5. Upgrading

5.1. 0.8.7

Calling reload on deleted / nonexistent documents now raises a DoesNotExist exception.

5.2. 0.8.2 to 0.8.3

Minor change that may impact users:

DynamicDocument fields are now stored in creation order after any declared fields. Previously they were stored alphabetically.

5.3. 0.7 to 0.8

There have been numerous backwards breaking changes in 0.8. The reasons for these are to ensure that MongoEngine has sane defaults going forward and that it performs the best it can out of the box. Where possible there have been FutureWarnings to help get you ready for the change, but that hasn’t been possible for the whole of the release.

Warning

Breaking changes - test upgrading on a test system before putting live. There maybe multiple manual steps in migrating and these are best honed on a staging / test system.

5.3.1. Python and PyMongo

MongoEngine requires python 2.6 (or above) and pymongo 2.5 (or above)

5.3.2. Data Model

5.3.2.1. Inheritance

The inheritance model has changed, we no longer need to store an array of types with the model we can just use the classname in _cls. This means that you will have to update your indexes for each of your inherited classes like so:

# 1. Declaration of the class
class Animal(Document):
    name = StringField()
    meta = {
        'allow_inheritance': True,
        'indexes': ['name']
    }

# 2. Remove _types
collection = Animal._get_collection()
collection.update({}, {"$unset": {"_types": 1}}, multi=True)

# 3. Confirm extra data is removed
count = collection.find({'_types': {"$exists": True}}).count()
assert count == 0

# 4. Remove indexes
info = collection.index_information()
indexes_to_drop = [key for key, value in info.iteritems()
                   if '_types' in dict(value['key'])]
for index in indexes_to_drop:
    collection.drop_index(index)

# 5. Recreate indexes
Animal.ensure_indexes()

5.3.2.2. Document Definition

The default for inheritance has changed - it is now off by default and _cls will not be stored automatically with the class. So if you extend your Document or EmbeddedDocuments you will need to declare allow_inheritance in the meta data like so:

class Animal(Document):
    name = StringField()

    meta = {'allow_inheritance': True}

Previously, if you had data in the database that wasn’t defined in the Document definition, it would set it as an attribute on the document. This is no longer the case and the data is set only in the document._data dictionary:

>>> from mongoengine import *
>>> class Animal(Document):
...    name = StringField()
...
>>> cat = Animal(name="kit", size="small")

# 0.7
>>> cat.size
u'small'

# 0.8
>>> cat.size
Traceback (most recent call last):
  File "<stdin>", line 1, in <module>
AttributeError: 'Animal' object has no attribute 'size'
Traceback (most recent call last):
  File "<stdin>", line 1, in <module>
AttributeError: 'Animal' object has no attribute 'size'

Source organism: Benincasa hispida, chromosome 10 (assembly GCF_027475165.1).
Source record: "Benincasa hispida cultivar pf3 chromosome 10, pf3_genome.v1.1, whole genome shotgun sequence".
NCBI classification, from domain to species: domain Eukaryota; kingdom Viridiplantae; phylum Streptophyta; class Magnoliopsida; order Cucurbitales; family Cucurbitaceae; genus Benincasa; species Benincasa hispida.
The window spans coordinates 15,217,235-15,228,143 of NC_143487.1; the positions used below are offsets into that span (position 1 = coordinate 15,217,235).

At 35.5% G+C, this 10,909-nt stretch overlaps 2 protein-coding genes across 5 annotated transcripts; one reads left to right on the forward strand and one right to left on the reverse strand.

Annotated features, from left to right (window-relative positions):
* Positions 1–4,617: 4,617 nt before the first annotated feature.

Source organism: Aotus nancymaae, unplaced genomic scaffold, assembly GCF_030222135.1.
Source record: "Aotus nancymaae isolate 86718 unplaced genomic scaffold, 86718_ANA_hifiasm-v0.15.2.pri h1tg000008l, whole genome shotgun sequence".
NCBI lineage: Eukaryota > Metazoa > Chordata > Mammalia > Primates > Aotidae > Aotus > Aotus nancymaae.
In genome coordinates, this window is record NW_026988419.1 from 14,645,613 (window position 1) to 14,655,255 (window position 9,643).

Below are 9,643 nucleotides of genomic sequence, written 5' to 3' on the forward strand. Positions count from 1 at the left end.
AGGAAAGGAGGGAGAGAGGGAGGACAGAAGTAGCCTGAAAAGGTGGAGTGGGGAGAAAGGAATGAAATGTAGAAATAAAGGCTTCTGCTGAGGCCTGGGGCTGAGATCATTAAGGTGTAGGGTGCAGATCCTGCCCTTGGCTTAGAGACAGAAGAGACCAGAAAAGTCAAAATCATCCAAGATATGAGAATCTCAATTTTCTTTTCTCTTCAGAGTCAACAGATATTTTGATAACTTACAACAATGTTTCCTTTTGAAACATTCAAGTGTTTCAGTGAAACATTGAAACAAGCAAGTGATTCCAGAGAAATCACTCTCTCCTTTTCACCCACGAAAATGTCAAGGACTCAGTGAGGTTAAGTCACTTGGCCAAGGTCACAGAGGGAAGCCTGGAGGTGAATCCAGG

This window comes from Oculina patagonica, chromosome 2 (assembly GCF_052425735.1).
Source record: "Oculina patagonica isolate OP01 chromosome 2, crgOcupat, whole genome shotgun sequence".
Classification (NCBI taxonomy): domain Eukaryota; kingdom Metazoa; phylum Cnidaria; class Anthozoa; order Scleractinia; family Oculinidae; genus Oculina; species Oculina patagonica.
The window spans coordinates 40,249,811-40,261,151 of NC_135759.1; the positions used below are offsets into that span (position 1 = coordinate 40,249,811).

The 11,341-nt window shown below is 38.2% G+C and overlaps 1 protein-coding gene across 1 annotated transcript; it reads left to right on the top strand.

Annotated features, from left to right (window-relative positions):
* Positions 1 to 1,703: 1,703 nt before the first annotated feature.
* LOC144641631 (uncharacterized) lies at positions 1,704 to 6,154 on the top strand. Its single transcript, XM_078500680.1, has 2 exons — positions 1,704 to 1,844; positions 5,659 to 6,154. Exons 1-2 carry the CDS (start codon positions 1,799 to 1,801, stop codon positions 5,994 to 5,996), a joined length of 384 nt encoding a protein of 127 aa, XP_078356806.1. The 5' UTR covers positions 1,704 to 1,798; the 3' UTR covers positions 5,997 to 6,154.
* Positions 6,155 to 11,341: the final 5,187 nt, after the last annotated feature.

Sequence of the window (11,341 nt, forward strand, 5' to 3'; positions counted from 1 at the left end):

The Document class has introduced a reserved function clean(), which will be called before saving the document. If your document class happens to have a method with the same name, please try to rename it.

def clean(self):
pass

5.3.2.3. ReferenceField

ReferenceFields now store ObjectIds by default - this is more efficient than DBRefs as we already know what Document types they reference:

# Old code
class Animal(Document):
    name = ReferenceField('self')

# New code to keep dbrefs
class Animal(Document):
    name = ReferenceField('self', dbref=True)

To migrate all the references you need to touch each object and mark it as dirty eg:

# Doc definition
class Person(Document):
    name = StringField()
    parent = ReferenceField('self')
    friends = ListField(ReferenceField('self'))

# Mark all ReferenceFields as dirty and save
for p in Person.objects:
    p._mark_as_changed('parent')
    p._mark_as_changed('friends')
    p.save()

An example test migration for ReferenceFields is available on github.

Note

Internally mongoengine handles ReferenceFields the same, so they are converted to DBRef on loading and ObjectIds or DBRefs depending on settings on storage.

5.3.2.4. UUIDField

UUIDFields now default to storing binary values:

# Old code
class Animal(Document):
    uuid = UUIDField()

# New code
class Animal(Document):
    uuid = UUIDField(binary=False)

To migrate all the uuids you need to touch each object and mark it as dirty eg:

# Doc definition
class Animal(Document):
    uuid = UUIDField()

# Mark all UUIDFields as dirty and save
for a in Animal.objects:
    a._mark_as_changed('uuid')
    a.save()

An example test migration for UUIDFields is available on github.

5.3.2.5. DecimalField

DecimalFields now store floats - previously it was storing strings and that made it impossible to do comparisons when querying correctly.:

# Old code
class Person(Document):
    balance = DecimalField()

# New code
class Person(Document):
    balance = DecimalField(force_string=True)